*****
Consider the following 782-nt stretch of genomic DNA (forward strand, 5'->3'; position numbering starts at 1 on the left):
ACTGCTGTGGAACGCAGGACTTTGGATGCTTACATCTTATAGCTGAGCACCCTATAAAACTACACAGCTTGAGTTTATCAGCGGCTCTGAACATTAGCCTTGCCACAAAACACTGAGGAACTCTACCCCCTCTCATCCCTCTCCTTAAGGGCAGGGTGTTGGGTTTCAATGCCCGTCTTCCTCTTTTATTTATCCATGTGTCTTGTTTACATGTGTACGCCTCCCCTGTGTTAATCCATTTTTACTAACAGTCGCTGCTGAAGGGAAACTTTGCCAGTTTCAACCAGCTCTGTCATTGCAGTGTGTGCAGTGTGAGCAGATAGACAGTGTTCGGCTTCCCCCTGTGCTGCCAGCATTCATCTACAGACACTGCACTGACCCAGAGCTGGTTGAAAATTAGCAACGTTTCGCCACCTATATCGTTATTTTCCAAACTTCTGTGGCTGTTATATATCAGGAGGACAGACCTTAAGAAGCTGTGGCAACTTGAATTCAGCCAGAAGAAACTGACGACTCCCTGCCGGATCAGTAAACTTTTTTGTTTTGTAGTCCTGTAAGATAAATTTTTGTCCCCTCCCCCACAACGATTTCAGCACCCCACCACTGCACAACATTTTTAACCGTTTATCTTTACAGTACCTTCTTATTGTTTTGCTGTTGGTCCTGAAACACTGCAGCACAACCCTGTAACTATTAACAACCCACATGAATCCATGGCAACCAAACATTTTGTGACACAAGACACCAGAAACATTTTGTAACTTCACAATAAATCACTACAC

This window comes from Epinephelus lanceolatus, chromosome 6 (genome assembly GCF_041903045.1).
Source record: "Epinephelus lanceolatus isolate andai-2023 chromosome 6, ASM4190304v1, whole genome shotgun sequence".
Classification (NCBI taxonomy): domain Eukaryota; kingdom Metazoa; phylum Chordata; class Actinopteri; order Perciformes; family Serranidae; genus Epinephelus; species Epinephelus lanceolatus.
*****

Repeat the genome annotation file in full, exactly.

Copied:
Consider the following 782-nt stretch of genomic DNA (forward strand, 5'->3'; position numbering starts at 1 on the left):
ACTGCTGTGGAACGCAGGACTTTGGATGCTTACATCTTATAGCTGAGCACCCTATAAAACTACACAGCTTGAGTTTATCAGCGGCTCTGAACATTAGCCTTGCCACAAAACACTGAGGAACTCTACCCCCTCTCATCCCTCTCCTTAAGGGCAGGGTGTTGGGTTTCAATGCCCGTCTTCCTCTTTTATTTATCCATGTGTCTTGTTTACATGTGTACGCCTCCCCTGTGTTAATCCATTTTTACTAACAGTCGCTGCTGAAGGGAAACTTTGCCAGTTTCAACCAGCTCTGTCATTGCAGTGTGTGCAGTGTGAGCAGATAGACAGTGTTCGGCTTCCCCCTGTGCTGCCAGCATTCATCTACAGACACTGCACTGACCCAGAGCTGGTTGAAAATTAGCAACGTTTCGCCACCTATATCGTTATTTTCCAAACTTCTGTGGCTGTTATATATCAGGAGGACAGACCTTAAGAAGCTGTGGCAACTTGAATTCAGCCAGAAGAAACTGACGACTCCCTGCCGGATCAGTAAACTTTTTTGTTTTGTAGTCCTGTAAGATAAATTTTTGTCCCCTCCCCCACAACGATTTCAGCACCCCACCACTGCACAACATTTTTAACCGTTTATCTTTACAGTACCTTCTTATTGTTTTGCTGTTGGTCCTGAAACACTGCAGCACAACCCTGTAACTATTAACAACCCACATGAATCCATGGCAACCAAACATTTTGTGACACAAGACACCAGAAACATTTTGTAACTTCACAATAAATCACTACAC

This window comes from Epinephelus lanceolatus, chromosome 6 (genome assembly GCF_041903045.1).
Source record: "Epinephelus lanceolatus isolate andai-2023 chromosome 6, ASM4190304v1, whole genome shotgun sequence".
Classification (NCBI taxonomy): domain Eukaryota; kingdom Metazoa; phylum Chordata; class Actinopteri; order Perciformes; family Serranidae; genus Epinephelus; species Epinephelus lanceolatus.